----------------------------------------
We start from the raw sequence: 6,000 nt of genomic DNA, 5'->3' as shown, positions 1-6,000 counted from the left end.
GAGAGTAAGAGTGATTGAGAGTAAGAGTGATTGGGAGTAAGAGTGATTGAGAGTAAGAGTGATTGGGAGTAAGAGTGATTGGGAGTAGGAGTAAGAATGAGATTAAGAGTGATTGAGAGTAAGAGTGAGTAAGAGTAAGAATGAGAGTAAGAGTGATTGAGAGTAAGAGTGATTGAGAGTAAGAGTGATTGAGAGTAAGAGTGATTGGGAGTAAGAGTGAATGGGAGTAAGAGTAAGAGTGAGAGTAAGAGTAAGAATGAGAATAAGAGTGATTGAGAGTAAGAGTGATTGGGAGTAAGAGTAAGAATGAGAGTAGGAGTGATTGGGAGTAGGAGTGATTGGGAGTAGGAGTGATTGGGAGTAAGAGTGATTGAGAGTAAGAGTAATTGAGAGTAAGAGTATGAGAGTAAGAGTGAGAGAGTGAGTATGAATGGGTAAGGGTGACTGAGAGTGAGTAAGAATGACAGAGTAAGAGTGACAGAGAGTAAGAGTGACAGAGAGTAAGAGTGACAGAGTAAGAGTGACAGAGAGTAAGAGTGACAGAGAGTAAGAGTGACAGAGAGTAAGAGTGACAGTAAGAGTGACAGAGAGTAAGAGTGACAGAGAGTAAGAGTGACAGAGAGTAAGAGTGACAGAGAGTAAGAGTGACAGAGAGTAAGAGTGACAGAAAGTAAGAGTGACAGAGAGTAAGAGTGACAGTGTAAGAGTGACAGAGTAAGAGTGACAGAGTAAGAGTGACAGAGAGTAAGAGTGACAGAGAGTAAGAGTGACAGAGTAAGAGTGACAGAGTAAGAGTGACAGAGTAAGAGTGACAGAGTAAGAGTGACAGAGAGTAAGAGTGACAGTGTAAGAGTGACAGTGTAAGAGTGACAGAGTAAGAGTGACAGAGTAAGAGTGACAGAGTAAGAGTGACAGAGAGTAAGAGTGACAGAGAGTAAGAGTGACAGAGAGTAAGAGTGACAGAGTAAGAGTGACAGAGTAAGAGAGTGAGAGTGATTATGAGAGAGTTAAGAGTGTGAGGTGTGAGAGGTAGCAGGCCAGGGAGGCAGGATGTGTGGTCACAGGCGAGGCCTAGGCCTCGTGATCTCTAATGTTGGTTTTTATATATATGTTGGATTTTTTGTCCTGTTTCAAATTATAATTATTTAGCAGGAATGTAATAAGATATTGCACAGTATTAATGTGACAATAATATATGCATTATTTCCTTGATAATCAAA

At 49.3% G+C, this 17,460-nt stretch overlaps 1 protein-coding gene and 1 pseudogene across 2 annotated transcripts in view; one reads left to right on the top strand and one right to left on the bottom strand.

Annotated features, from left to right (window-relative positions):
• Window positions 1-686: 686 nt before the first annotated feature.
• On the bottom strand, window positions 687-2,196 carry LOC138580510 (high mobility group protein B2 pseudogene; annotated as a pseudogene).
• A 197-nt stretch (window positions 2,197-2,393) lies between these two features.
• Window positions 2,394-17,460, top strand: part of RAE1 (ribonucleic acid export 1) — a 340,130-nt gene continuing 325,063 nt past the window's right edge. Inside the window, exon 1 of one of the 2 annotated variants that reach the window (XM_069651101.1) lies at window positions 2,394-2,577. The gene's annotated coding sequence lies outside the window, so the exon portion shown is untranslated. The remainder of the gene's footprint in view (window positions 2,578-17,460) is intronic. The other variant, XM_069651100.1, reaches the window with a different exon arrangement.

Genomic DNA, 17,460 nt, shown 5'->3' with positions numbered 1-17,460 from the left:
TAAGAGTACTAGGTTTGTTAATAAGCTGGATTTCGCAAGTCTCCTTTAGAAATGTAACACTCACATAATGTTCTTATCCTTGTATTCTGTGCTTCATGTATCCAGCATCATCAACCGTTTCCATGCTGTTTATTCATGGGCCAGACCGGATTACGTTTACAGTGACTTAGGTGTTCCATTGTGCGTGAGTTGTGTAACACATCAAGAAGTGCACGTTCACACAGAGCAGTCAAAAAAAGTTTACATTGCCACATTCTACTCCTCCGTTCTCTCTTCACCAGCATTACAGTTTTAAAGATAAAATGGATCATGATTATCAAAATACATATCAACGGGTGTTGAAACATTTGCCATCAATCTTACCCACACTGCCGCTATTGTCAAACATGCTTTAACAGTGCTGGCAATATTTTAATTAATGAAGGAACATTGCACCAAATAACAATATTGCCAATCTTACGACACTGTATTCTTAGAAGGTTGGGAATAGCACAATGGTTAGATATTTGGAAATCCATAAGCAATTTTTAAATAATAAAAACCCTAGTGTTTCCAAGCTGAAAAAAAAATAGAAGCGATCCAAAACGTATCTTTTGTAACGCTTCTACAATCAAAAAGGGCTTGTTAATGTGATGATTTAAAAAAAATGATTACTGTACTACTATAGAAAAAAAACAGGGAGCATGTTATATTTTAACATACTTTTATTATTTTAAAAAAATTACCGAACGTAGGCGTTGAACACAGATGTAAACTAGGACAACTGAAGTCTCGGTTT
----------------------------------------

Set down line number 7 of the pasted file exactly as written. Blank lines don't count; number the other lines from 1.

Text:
• A 197-nt stretch (window positions 2,197-2,393) lies between these two features.